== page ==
\openssl_get_publickey($secretsManager->getSecret("public_key")),
    \openssl_get_privatekey($secretsManager->getSecret("private_key"))
);

Generating a key pair

If you don't already have one, you can create a key pair using openssl found on most Linux systems.

openssl genrsa -des3 -out private.pem 2048

Using the private key file that was just created (private.pem), output a public key.

openssl rsa -in private.pem -outform PEM -pubout -out public.pem

You should now have two files called private.pem and public.pem. The private.pem file is your private key and can be used to sign your JWTs. The public.pem file is your public key and can only be used to validate signatures on your signed JWTs.

Separating private and public keys is especially useful in a distributed or microservice architecture where most services only need to validate a JWT but do not generate their own tokens. For those services you only need the public key.

When creating a key pair, remember that your private key should be considered highly sensitive data and, as such, should not be persisted in a code repository (public or private) or deployed within your application. If an unauthorized 3rd party is able to gain access to your private key, they will be able to create their own tokens which could lead to leakage of sensitive data of your users and systems. If you suspect your private key has been leaked, generate a new key pair immediately.

Supporting multiple keys

JWT allows a kid (short for Key ID) claim/property in the header to include a key ID. This key ID should map to a single unique signing key. Proof supports multiple signing keys via the keyMap property in the constructor: you provide a key/value pair array of strings to instances of SignerInterface.

For JWTs that need to be decoded, Proof will check the header for a kid property and, if it exists, will pull the matching SignerInterface instance from the keyMap. If no match was found, a SignerNotFoundException is thrown. If the header does not include a kid property, the default signer will be used to decode.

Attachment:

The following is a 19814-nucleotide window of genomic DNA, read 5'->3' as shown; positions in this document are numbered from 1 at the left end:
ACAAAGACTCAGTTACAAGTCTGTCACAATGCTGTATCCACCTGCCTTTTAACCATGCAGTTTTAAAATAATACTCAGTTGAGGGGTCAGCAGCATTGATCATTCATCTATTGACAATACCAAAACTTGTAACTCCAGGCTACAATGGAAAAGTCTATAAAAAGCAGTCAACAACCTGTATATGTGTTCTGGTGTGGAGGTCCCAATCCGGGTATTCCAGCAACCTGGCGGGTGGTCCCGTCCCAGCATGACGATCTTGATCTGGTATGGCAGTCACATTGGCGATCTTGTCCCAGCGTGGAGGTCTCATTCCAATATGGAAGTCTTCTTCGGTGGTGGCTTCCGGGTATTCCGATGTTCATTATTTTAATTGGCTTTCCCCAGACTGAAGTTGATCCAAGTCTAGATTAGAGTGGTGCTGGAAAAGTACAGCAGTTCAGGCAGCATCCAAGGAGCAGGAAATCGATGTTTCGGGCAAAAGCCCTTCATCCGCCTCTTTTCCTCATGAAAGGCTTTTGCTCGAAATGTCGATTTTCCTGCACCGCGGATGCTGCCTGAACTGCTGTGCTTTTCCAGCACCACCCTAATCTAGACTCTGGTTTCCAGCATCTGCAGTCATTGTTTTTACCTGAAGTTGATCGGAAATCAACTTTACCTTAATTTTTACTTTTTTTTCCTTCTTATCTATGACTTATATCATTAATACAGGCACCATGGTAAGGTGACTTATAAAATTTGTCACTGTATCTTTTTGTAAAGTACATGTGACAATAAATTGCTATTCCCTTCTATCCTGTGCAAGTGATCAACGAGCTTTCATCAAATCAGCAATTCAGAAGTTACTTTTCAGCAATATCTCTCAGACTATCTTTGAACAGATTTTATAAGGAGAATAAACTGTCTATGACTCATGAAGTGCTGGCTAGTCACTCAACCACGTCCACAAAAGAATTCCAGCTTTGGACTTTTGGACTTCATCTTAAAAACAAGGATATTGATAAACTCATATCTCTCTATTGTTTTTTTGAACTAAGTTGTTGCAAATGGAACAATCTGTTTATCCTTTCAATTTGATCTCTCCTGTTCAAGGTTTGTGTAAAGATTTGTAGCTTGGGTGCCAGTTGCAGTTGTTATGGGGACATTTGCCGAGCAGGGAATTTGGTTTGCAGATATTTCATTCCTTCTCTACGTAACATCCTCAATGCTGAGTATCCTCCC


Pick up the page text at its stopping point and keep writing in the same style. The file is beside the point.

For encoding new JWTs, you can pass in an optional kid parameter into the encode method. The value of the kid must exist in the key map and will be used to sign the token. If no match was found, a SignerNotFoundException is thrown.

If you do not pass in a kid parameter, the encoding will done with the default signer.

$proof = new Proof(
    signer: $signer,
    keyMap: [
        "1234" => $signer,
        "5678" => $signer2
    ]
);

$proof->encode($token, "5678");

Custom signers

If you would like to implement your own custom signing solution, a Nimbly\Proof\SignerInterface is provided and can be passed into the Proof constructor.

PSR-15 Middleware

Proof ships with a PSR-15 middleware you can use in your HTTP applications that will validate a JWT from the ServerRequestInterface instance. If the JWT is valid, a Nimbly\Proof\Token attribute will be added to the ServerRequestInterface instance that contains the Nimbly\Proof\Token instance. The Token instance can be used in a further middleware that adds additional context to your request such as a User instance.

If the JWT is invalid, an exception will be thrown. This exception will need to be handled by your application as you see fit. The possible exceptions thrown are:

  • InvalidTokenException is thrown if the JWT cannot be decoded due to being malformed or containing invalid JSON.
  • SignatureMismatchException is thrown if the signature does not match.
  • ExpiredTokenException is thrown if the token's exp claim is expired.
  • TokenNotReadyException is thrown if the token's nbf claim is not ready (i.e. the timestamp is still in the future.).

The middleware defaults to looking for the JWT in the Authorization HTTP header with a Bearer scheme. For example:

Authorization: Bearer eyJhbGdvIjoiSFMyNTYiLCJ0eXAiOiJKV1QifQ.eyJtc2ciOiJJIHNlZSB5b3UgbG9va2luZyBpbnRvIHRoaXMgdG9rZW4hIn0.BnWZZhTs3ikgfxI7izf-2XVULbotriCPNJKxf9AYEKU

You can override this behavior in the constructor by supplying the header name (case insensitive) and scheme (case sensitive). If there is no scheme, you can use a null or empty string value instead.

new Nimbly\Proof\Middleware\ValidateJwtMiddleware(
    proof: $proof,
    header: "X-Custom-Header",
    scheme: null
);

Decorating ServerRequestInterface instance

A common practice is to decorate your requests with additional attributes to add more context for your request handlers, such as a User entity that contains the user making the request. With the use of the Nimbly\Proof\Middleware\ValidateJwtMiddleware and your own middleware, this becomes a fairly trivial task.

class AuthorizeUserMiddleware implements MiddlewareInterface
{
    public function process(ServerRequestInterface $request, RequestHandlerInterface $handler): ResponseInterface
    {
        $token = $request->getAttribute(Nimbly\Proof\Token::class);

        if( empty($token) || $token->hasClaim("sub") === false ){
            throw new UnauthorizedHttpException("Bearer", "Please login to continue.");
        }

        $user = App\Models\User::find($token->getClaim("sub"));

        if( empty($user) ){
            throw new UnauthorizedHttpException("Bearer", "Please login to continue.");
        }

        $request = $request->withAttribute(App\Models\User::class, $user);

        return $handler->handle($request);
    }
}

In this example, each request that requires a user account has had that User instance attached to the ServerRequestInteface instance.